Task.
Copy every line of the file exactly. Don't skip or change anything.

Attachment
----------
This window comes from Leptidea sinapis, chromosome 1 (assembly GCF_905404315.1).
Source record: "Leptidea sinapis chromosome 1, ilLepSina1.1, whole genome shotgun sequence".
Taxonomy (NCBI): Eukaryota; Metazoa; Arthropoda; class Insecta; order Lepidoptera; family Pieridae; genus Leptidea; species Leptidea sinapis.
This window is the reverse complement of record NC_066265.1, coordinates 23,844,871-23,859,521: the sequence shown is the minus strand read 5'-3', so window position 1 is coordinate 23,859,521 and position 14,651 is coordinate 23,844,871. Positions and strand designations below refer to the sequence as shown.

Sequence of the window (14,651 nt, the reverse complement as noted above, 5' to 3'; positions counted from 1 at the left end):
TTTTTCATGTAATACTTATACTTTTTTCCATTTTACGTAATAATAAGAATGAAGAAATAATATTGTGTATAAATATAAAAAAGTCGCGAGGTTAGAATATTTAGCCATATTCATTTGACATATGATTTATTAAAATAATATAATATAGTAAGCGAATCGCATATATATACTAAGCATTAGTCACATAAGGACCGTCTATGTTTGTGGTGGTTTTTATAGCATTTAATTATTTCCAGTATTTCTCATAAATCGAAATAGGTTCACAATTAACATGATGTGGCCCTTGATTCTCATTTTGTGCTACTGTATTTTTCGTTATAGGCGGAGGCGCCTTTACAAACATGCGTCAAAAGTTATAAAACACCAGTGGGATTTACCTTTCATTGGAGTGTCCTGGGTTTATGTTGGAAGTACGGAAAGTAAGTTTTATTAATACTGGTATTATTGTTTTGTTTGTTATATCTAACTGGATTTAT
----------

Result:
This window comes from Leptidea sinapis, chromosome 1 (assembly GCF_905404315.1).
Source record: "Leptidea sinapis chromosome 1, ilLepSina1.1, whole genome shotgun sequence".
Taxonomy (NCBI): Eukaryota; Metazoa; Arthropoda; class Insecta; order Lepidoptera; family Pieridae; genus Leptidea; species Leptidea sinapis.
This window is the reverse complement of record NC_066265.1, coordinates 23,844,871-23,859,521: the sequence shown is the minus strand read 5'-3', so window position 1 is coordinate 23,859,521 and position 14,651 is coordinate 23,844,871. Positions and strand designations below refer to the sequence as shown.

Sequence of the window (14,651 nt, the reverse complement as noted above, 5' to 3'; positions counted from 1 at the left end):
TTTTTCATGTAATACTTATACTTTTTTCCATTTTACGTAATAATAAGAATGAAGAAATAATATTGTGTATAAATATAAAAAAGTCGCGAGGTTAGAATATTTAGCCATATTCATTTGACATATGATTTATTAAAATAATATAATATAGTAAGCGAATCGCATATATATACTAAGCATTAGTCACATAAGGACCGTCTATGTTTGTGGTGGTTTTTATAGCATTTAATTATTTCCAGTATTTCTCATAAATCGAAATAGGTTCACAATTAACATGATGTGGCCCTTGATTCTCATTTTGTGCTACTGTATTTTTCGTTATAGGCGGAGGCGCCTTTACAAACATGCGTCAAAAGTTATAAAACACCAGTGGGATTTACCTTTCATTGGAGTGTCCTGGGTTTATGTTGGAAGTACGGAAAGTAAGTTTTATTAATACTGGTATTATTGTTTTGTTTGTTATATCTAACTGGATTTAT